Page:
Southampton city councillor Jacqui Rayment also praises Mr Singh.
Kabul police chief General Mohammad Zahir Zahir said that the victims of the attack included 13 foreigners and eight Afghans, the majority of whom were civilians.
He said the three attackers, including a suicide bomber and two gunmen, were also killed during Friday's assault on the Lebanese restaurant.
The dead included the head of the International Monetary Fund in Afghanistan and three United Nations staff.
The Taliban claimed responsibility for the attack. Insurgents have frequently targeted foreign interests around the country and in Kabul.
The assault began with the suicide bomber detonating his explosives at the front door of the restaurant, in an area housing several embassies, non-governmental organisations and the homes and offices of Afghan officials.
As chaos ensued, the two other attackers entered through the kitchen and began shooting. They were later killed by security guards.
The US condemned ''this despicable act of terrorism in the strongest possible terms'', State Department spokeswoman Jen Psaki said.
The restaurant, like most places frequented by foreign diplomats, aid workers, journalists and businessmen in the war-weary country, has no signs indicating its location and is heavily secured.
It is on a small side street in the diplomatic quarter of the central Wazir Akbar Khan area, just off a bumpy semi-paved road in a house with low ceilings and an enclosed patio, but no windows.
Bags of dirt are piled up around it to act as blast walls, and guests must go through a series of steel airlocks, where they are searched before entering. The surrounding area is full of police and security guards to protect against insurgent attacks, which have increased in recent months around the country.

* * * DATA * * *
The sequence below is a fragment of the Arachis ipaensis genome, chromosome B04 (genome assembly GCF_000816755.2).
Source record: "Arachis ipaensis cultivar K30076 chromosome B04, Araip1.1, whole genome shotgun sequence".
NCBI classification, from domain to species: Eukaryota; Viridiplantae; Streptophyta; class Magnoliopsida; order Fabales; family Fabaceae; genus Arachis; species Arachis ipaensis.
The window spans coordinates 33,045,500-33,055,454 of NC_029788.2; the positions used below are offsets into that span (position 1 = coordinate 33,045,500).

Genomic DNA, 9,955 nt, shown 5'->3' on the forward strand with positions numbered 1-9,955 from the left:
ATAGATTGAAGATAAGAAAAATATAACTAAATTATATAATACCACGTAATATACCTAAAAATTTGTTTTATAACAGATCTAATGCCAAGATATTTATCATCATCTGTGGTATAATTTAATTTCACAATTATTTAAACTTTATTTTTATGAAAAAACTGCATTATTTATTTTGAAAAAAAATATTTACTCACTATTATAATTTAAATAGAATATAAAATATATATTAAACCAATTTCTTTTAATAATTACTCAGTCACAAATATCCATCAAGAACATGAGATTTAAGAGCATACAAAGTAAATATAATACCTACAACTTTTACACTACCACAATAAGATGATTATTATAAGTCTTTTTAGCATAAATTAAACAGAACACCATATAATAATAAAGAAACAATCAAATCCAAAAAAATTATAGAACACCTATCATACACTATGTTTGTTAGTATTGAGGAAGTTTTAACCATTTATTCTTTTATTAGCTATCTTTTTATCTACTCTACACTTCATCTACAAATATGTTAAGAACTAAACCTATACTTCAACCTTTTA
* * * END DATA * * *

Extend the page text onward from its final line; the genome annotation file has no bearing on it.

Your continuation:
Taliban spokesman Zabihullah Mujahid said the attack targeted foreign officials dining at what he described as a ''hotel''.
''There was a suicide attack on a foreign hotel where special foreign invaders are coming for dinner. In this attack an explosive was used which was very strong and heavy casualties and massive destruction happened,'' he said.
Zabihullah said the targets of the attack included ''high-ranking German officials'' and the German foreign ministry said it was investigating. The Taliban frequently provide exaggerated casualty figures.
Insurgents have frequently targeted foreign interests around the country and in Kabul. The Taliban has increased attacks in recent months after foreign forces handed over control of security for the country to the Afghan army and police. Foreign forces are due to withdraw from the country altogether by the end of this year.
A security agreement that would keep about 10,000 US troops and about 6,000 from allied nations past 2014 has been delayed by President Hamid Karzai's refusal to sign it until Afghans elect his successor in the April 5 election.
The deal is seen as crucial to train and mentor the nascent Afghan security forces, which now number about 350,000. If the deal falls through, the US has said it will pull all its forces out of Afghanistan.